As we have been able to better visualize tandem repeats using Skittle, we have seen a surprising amount of internal complexity. Some of this complexity seems to be easily understood in terms of point mutations and indels, but a great deal of the complexity appears to provide an intriguing array of "puzzles" which invite further study. These puzzling patterns include co-varying deviations from a repeating theme, and internal patterns that are not simply "repeats within repeats". For lack of a better term we are referring to these patterns as structured variation.
If tandem repeats have any function, the "structured variation"
described above could conceivably carry information. A perfect repeat cannot contain any information beyond the base sequence and copy number. However, a repeat with variation can contain considerably more information. Each of the three types of observable variation (substitutions, indels, and alternating repeats) has a direct analog in electronic information technology (amplitude modulation, phase modulation, and frequency modulation, respectively).
And then later, he mentions something interesting about the alignments:
Interestingly, the self-adjusting cylinder alignment, which was designed to simply optimize local alignment as would be expected in vivo, causes a marked increase in the visual coherence of all complex tandem repeats. This suggests to us that such coherence might reflect a minimal energy state, and may reflect actual structure in vivo, and might even reflect an unknown biological function. Logically, such coils could change circumference in multiples of the repeat length and so might modulate local genomic architecture.
Anyway, I am really excited about this, and hope to dig more into this as I have time.
Thanks to Sal for pointing this out to us!
Todd Wood has an excellent introduction to the form-vs-function debate, focusing on the ideas of Richard Owen. From his post:
Owen's eclectic embracing of functionalism and structuralism were answers to different questions: 1. Why are organisms so well-adapted? and 2. Why are there homologies?....Organismal similarity was to Owen based a [sic] natural law of the archetype. The differences Owen attributed to functional requirements. (Thus he saw two answers for two different questions.)
It's the conferencing time of year! The Creation Research Society is putting on their conference this year at University of South Carolina Lancaster July 23-24. Here is a preliminary list of the talks that are going on (i'll post again as this is updated):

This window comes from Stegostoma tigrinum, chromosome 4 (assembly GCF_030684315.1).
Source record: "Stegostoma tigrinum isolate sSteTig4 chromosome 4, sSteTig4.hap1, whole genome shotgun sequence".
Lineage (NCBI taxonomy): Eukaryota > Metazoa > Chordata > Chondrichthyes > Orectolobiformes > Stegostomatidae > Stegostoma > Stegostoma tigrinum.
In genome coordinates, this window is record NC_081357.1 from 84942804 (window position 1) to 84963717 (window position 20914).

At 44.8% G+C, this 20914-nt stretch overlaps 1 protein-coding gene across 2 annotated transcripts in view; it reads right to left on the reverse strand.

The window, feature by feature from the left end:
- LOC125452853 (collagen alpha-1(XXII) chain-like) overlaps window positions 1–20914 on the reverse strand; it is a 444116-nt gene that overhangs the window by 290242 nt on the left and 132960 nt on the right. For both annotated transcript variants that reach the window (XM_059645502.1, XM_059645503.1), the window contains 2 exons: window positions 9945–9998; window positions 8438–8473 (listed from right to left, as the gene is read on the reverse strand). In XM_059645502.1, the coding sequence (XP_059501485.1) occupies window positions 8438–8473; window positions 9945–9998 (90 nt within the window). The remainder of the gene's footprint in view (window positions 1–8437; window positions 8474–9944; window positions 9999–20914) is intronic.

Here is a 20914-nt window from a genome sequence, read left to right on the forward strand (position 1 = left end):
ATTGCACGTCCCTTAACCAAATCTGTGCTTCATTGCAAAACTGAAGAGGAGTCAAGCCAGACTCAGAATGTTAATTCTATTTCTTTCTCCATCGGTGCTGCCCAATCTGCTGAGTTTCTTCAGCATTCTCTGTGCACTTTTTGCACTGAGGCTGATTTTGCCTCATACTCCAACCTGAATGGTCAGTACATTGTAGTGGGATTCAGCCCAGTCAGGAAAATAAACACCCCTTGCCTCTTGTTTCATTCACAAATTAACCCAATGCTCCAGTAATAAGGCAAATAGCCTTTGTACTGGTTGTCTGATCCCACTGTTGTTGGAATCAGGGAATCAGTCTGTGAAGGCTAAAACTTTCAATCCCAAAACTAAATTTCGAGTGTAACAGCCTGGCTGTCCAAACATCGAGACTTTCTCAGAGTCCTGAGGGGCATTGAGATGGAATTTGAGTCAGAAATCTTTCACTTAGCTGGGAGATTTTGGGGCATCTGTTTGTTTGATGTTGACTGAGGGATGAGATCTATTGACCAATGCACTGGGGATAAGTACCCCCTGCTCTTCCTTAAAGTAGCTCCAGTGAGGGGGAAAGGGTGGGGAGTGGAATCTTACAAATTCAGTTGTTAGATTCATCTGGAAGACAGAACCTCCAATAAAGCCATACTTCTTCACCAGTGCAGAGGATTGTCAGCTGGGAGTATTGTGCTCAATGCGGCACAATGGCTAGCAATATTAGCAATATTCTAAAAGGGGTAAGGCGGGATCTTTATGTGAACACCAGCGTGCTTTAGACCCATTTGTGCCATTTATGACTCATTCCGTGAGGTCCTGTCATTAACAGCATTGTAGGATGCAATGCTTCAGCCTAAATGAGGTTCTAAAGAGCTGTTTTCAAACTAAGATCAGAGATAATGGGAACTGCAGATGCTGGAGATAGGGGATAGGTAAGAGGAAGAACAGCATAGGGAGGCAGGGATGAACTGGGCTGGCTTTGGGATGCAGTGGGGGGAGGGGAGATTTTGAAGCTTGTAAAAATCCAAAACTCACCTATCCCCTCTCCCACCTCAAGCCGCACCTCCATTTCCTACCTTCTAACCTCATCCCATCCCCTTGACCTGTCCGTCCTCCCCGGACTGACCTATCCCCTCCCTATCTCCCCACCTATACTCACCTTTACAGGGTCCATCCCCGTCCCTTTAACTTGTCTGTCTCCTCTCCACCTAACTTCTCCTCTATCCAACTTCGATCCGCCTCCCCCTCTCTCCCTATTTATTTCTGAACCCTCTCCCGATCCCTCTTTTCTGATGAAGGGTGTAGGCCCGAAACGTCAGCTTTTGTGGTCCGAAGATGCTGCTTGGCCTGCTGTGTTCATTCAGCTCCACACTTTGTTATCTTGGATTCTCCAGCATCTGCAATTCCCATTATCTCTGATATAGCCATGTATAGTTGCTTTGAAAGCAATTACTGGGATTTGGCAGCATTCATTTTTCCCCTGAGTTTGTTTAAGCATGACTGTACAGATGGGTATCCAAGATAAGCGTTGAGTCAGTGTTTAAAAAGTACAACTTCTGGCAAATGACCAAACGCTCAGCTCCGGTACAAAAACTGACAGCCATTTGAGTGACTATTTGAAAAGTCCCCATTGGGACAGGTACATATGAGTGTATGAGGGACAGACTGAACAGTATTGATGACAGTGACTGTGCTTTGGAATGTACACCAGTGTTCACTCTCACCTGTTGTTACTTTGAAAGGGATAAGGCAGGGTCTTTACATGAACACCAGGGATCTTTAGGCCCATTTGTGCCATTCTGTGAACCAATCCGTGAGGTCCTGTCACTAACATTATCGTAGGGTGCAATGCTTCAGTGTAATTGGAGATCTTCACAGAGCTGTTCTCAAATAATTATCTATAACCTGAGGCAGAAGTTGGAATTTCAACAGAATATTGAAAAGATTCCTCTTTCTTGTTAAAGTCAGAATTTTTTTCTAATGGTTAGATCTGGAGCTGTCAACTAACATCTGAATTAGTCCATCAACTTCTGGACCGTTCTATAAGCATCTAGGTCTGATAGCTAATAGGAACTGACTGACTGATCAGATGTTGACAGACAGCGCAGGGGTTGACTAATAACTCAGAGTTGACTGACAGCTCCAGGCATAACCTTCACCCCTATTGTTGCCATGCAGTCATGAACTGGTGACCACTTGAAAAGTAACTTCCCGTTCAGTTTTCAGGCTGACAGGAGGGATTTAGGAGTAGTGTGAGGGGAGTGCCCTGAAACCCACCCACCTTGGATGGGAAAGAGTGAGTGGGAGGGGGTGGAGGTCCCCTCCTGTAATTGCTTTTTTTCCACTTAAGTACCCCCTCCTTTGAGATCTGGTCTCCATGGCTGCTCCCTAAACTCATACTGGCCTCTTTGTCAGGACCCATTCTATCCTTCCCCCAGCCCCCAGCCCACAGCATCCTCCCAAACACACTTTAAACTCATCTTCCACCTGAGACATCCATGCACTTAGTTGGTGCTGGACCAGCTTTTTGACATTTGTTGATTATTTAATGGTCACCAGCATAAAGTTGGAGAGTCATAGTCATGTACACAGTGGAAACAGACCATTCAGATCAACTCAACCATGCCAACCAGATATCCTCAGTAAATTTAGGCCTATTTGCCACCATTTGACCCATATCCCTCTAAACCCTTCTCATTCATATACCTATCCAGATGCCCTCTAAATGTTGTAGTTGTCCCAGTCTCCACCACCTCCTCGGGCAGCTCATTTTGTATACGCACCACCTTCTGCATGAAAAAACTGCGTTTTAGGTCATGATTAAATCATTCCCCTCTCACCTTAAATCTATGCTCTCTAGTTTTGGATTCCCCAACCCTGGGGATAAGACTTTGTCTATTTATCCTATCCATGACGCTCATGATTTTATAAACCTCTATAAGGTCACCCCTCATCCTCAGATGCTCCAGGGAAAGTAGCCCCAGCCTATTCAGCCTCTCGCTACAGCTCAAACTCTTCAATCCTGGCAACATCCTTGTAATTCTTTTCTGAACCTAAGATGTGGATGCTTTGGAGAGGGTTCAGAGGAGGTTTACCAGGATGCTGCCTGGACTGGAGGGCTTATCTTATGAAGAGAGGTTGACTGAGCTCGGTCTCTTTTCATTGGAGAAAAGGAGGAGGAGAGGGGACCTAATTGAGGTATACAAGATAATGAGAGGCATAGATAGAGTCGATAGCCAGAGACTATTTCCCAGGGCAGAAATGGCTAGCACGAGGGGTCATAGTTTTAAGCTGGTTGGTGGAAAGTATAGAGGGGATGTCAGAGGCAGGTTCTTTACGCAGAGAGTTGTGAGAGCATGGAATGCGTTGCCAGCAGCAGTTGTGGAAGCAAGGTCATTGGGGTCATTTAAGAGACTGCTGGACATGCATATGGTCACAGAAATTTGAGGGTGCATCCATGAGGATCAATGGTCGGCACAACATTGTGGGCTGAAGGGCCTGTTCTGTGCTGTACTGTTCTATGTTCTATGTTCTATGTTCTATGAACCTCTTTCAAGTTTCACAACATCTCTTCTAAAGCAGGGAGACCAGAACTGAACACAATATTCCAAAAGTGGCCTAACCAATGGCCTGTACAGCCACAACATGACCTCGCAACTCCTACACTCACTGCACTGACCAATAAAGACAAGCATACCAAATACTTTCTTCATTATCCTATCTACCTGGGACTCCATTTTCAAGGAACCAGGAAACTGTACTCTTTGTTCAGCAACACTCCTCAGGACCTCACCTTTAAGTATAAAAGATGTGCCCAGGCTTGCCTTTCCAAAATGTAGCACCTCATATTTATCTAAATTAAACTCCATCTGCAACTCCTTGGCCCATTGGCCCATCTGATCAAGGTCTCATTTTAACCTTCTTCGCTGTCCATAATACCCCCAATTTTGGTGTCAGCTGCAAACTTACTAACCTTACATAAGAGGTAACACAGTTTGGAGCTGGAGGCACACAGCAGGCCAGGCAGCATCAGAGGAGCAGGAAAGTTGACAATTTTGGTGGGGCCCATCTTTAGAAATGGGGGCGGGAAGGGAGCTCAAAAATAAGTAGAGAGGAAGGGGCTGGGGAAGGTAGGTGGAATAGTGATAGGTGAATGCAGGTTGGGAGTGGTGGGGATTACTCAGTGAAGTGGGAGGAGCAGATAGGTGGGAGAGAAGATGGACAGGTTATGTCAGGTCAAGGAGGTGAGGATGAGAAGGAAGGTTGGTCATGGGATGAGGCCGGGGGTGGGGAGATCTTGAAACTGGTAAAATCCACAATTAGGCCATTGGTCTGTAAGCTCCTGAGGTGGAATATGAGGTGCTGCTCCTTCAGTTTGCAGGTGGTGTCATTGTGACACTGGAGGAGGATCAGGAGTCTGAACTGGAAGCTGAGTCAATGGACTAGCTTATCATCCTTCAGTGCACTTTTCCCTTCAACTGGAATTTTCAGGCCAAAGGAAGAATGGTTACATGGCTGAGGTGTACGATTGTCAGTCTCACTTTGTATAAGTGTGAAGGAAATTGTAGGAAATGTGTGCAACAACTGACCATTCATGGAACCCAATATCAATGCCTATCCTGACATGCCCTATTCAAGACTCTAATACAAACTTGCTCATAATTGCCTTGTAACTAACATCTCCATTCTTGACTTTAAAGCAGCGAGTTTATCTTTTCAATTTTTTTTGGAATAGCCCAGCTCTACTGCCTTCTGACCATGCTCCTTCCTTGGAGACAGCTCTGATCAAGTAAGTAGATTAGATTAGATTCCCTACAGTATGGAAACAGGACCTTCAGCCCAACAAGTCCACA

Quite a list! I wish I had time to go to both this and the BSG conference, but funds are limited this year. Hopefully next year I can go to both, and maybe a a secular conference or two.
In any case, you can register for the conference here ($55 for CRS members, $90 for non-members).
In addition to all this, Danny Faulkner will be hosting a free field trip on Sunday, July 25 to Wood's Bay State Park, one of the Carolina bays.
Sounds like a lot of fun! As I mentioned, I'll update this when I get a finalized list of speakers, and I will also post the BSG schedule when it is available. You should come to one (or both) of the summer conferences!
Here is a virtual lab.
Registration for the 2010 BSG Conference is now open! I'm excited - Creation research is not a very hot topic in my city, so I rarely have people to talk about new ideas with. So I get excited when the BSG conference rolls around, because I get to spend some time listening, thinking, and talking about God's creation with other interested researchers. I'm giving either one or two talks this year (one has been accepted, the other is still in review).
If any of you are interested, please come! I love meeting readers. In addition, the conference will be at Truett-McConnell college, where Kurt Wise is setting up a Creation research center. It should be fun!
Register Here -- it's only $90 for students ($120 for everyone else), and includes a room!
For those of you who don't know, Stanford has a research project called "Folding@Home" which utilizes extra computing power on people's computers to make a massively parallel computer for doing research on protein folding. Back when I owned a PS3, I used to run this all the time, and started "team creation" for keeping score. Now, however, Dan Watts has been leading team creation, and has just generated a score of 1,000,000 points! Click here to view the team information, and click here to view the certificate.
If you want to be involved in this project, download the software, and then put in team number 59478 to be a part of our team.